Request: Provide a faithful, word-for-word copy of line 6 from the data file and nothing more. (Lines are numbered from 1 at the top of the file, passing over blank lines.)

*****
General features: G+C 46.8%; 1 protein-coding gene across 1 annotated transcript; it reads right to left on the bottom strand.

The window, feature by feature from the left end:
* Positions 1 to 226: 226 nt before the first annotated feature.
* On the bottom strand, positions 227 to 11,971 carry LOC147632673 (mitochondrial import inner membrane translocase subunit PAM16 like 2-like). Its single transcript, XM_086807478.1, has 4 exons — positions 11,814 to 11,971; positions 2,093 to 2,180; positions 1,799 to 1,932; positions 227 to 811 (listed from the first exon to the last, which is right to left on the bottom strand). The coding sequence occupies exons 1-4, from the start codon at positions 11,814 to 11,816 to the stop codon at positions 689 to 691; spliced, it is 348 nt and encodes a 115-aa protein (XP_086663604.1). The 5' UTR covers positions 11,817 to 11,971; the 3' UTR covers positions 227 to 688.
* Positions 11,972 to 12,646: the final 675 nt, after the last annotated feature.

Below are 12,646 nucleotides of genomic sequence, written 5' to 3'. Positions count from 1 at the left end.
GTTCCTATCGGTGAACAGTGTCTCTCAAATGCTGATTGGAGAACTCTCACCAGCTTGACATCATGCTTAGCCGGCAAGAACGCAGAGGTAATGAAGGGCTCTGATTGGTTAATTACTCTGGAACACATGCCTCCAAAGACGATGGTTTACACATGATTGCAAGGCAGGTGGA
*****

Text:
Below are 12,646 nucleotides of genomic sequence, written 5' to 3'. Positions count from 1 at the left end.